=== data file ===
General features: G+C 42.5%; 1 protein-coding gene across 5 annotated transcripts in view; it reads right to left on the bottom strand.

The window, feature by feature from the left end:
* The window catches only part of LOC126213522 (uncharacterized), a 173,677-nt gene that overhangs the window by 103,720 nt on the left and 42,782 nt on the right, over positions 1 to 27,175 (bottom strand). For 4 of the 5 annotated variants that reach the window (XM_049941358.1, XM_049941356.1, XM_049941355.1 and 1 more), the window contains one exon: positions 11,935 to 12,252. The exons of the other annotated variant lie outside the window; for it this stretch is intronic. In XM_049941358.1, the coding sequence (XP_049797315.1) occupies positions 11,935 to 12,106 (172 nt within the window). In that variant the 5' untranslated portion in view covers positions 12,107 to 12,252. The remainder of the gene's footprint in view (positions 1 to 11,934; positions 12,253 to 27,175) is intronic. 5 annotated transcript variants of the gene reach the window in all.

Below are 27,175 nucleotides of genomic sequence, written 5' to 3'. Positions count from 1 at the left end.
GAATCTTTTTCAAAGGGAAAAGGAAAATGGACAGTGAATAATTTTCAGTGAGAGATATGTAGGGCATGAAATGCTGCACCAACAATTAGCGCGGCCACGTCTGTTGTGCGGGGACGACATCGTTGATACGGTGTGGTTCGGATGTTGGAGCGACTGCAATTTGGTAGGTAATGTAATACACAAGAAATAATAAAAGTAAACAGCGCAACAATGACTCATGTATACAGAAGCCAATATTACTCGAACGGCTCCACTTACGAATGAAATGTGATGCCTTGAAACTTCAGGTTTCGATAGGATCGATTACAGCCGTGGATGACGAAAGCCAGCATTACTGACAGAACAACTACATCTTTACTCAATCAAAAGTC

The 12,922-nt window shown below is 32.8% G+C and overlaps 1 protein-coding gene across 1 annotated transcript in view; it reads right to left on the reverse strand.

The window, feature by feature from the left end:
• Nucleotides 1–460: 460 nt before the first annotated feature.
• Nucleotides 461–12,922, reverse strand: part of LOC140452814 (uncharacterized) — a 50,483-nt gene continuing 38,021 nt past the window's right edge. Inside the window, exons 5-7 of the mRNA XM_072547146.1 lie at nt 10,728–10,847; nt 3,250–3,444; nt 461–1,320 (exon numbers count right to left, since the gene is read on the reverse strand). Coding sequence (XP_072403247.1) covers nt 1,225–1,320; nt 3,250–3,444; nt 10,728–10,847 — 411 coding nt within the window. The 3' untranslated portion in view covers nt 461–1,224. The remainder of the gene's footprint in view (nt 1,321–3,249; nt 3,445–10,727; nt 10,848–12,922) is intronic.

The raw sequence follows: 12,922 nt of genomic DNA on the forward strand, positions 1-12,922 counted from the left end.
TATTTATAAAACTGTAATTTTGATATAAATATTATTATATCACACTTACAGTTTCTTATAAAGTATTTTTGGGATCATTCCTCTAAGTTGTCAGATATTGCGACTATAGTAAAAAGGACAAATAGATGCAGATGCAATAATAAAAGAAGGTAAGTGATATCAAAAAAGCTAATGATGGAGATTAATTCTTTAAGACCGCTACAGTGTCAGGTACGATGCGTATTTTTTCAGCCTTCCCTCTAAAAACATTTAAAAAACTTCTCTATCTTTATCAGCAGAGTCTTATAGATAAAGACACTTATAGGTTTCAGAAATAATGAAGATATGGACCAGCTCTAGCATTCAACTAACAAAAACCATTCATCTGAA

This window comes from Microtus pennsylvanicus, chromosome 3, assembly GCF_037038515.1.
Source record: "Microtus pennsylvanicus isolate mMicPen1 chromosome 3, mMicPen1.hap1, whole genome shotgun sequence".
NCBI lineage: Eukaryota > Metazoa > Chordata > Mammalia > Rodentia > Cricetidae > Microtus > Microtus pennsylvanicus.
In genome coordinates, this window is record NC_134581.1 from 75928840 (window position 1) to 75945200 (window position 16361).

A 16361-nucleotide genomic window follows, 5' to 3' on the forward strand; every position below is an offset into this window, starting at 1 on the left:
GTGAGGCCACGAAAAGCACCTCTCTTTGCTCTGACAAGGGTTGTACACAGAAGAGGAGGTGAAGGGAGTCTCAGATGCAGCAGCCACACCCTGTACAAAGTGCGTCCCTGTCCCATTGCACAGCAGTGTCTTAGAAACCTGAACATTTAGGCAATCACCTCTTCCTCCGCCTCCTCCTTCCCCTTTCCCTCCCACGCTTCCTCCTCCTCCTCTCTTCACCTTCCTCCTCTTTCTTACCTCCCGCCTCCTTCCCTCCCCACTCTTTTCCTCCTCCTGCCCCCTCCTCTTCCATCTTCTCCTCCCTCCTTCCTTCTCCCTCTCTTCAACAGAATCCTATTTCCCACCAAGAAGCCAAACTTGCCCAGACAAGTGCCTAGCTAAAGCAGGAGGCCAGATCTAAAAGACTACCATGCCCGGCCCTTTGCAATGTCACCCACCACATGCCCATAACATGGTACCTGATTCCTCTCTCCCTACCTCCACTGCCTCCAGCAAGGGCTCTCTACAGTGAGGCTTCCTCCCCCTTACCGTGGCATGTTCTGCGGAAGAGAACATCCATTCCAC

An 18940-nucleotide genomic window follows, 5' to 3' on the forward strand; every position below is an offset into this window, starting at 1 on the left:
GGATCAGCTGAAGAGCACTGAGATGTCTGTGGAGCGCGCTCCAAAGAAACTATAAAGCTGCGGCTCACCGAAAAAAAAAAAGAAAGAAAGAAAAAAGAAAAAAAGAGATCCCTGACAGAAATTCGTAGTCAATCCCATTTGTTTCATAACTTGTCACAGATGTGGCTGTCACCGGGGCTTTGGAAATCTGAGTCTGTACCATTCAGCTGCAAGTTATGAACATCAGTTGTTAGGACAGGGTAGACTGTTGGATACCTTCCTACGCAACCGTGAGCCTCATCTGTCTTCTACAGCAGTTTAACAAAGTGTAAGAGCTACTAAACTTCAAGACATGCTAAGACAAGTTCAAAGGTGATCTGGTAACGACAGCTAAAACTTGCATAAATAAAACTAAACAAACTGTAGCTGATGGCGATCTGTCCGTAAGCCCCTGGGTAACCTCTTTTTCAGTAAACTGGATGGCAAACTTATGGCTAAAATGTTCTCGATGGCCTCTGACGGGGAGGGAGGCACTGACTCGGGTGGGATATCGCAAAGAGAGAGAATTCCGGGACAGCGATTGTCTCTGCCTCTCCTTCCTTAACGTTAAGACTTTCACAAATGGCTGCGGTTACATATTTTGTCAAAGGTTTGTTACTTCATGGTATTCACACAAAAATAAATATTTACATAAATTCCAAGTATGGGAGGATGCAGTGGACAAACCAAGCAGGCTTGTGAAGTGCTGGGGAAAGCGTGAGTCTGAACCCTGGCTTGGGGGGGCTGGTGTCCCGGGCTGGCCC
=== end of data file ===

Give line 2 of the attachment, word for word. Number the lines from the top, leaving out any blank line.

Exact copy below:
The window, feature by feature from the left end: